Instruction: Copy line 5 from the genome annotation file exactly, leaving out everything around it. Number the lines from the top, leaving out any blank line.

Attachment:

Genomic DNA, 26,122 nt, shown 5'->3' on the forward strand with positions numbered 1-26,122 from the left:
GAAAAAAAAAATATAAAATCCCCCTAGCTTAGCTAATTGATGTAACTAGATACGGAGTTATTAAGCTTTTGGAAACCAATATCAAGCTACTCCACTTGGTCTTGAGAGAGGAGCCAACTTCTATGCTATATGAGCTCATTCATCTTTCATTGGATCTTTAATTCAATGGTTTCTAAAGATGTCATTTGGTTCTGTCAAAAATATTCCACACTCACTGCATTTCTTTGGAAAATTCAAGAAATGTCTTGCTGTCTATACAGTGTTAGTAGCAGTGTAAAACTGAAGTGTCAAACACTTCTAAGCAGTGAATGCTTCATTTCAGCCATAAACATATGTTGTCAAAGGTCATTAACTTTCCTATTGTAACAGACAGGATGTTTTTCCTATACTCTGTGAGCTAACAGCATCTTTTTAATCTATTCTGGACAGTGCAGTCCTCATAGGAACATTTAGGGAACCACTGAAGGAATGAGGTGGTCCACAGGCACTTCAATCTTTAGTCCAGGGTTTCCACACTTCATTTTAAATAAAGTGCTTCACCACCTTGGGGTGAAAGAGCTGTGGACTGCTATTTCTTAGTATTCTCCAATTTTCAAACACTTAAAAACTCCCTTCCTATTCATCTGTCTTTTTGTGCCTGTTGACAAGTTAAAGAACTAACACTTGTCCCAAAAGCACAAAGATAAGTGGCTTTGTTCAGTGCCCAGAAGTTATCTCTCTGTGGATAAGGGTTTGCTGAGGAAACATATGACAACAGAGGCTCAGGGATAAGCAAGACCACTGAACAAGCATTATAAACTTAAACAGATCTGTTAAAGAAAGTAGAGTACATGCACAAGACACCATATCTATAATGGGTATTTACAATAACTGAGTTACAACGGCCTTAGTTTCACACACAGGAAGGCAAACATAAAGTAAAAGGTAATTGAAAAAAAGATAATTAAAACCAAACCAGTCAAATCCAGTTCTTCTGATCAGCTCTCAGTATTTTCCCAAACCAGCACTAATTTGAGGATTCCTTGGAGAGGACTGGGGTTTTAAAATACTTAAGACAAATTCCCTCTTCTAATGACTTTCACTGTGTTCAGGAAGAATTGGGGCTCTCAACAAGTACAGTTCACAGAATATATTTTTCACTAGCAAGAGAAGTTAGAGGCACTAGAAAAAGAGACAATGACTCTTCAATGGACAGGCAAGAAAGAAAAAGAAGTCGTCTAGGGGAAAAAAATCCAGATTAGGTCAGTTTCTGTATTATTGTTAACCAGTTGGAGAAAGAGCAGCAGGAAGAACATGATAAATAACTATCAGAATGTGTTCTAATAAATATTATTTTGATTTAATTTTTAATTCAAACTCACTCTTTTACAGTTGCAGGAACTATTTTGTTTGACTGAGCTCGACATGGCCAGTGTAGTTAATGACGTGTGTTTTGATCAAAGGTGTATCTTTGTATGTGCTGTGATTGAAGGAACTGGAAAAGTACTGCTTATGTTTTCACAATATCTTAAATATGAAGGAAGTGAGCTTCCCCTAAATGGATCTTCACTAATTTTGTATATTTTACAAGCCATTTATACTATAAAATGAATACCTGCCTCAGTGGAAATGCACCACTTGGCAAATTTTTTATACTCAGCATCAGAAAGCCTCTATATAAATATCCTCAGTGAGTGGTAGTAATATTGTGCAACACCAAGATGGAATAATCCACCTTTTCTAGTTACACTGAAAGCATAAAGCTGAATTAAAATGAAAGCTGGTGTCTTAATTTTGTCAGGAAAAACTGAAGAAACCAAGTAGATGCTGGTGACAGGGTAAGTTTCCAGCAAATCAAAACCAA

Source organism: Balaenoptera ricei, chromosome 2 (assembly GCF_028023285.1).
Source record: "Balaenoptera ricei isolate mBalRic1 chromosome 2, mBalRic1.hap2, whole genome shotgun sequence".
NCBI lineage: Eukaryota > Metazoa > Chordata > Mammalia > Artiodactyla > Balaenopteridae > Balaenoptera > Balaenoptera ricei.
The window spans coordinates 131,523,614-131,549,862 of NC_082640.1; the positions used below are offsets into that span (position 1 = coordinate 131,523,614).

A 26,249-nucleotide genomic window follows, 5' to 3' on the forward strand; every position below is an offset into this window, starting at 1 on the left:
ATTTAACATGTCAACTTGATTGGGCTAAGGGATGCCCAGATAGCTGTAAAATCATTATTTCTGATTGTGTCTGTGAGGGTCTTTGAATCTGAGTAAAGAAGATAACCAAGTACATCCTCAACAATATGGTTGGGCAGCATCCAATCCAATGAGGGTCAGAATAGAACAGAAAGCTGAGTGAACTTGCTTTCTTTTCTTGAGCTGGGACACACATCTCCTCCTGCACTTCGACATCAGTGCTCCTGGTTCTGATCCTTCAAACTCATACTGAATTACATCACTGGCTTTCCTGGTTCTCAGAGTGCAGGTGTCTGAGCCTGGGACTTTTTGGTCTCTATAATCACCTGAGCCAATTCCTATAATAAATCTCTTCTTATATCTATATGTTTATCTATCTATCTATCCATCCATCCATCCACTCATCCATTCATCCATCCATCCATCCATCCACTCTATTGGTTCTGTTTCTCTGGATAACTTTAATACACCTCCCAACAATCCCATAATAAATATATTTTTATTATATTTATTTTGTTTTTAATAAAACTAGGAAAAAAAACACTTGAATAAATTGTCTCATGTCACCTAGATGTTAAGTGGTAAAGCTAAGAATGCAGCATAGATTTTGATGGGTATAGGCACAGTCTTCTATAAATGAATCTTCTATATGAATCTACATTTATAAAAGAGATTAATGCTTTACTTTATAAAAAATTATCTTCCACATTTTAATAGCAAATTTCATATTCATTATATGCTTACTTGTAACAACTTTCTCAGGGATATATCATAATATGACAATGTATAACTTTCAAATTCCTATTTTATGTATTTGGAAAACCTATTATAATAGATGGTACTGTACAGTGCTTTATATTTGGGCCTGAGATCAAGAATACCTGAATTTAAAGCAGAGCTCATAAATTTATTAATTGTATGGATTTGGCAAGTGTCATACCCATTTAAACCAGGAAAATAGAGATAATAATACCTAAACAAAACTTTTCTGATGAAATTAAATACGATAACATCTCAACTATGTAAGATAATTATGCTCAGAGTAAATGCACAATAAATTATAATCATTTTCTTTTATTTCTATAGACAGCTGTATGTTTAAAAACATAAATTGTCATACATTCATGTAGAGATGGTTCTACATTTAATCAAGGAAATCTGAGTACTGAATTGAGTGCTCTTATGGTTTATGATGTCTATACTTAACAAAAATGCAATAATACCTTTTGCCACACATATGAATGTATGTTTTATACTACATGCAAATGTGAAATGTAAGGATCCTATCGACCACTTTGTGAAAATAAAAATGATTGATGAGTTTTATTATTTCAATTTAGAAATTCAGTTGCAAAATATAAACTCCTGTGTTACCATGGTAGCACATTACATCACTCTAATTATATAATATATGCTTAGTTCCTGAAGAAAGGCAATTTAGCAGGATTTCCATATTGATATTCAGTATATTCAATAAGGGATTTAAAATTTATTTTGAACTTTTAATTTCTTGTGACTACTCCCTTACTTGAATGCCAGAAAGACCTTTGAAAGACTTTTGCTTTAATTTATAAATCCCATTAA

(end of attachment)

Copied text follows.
NCBI lineage: Eukaryota > Metazoa > Chordata > Mammalia > Artiodactyla > Balaenopteridae > Balaenoptera > Balaenoptera ricei.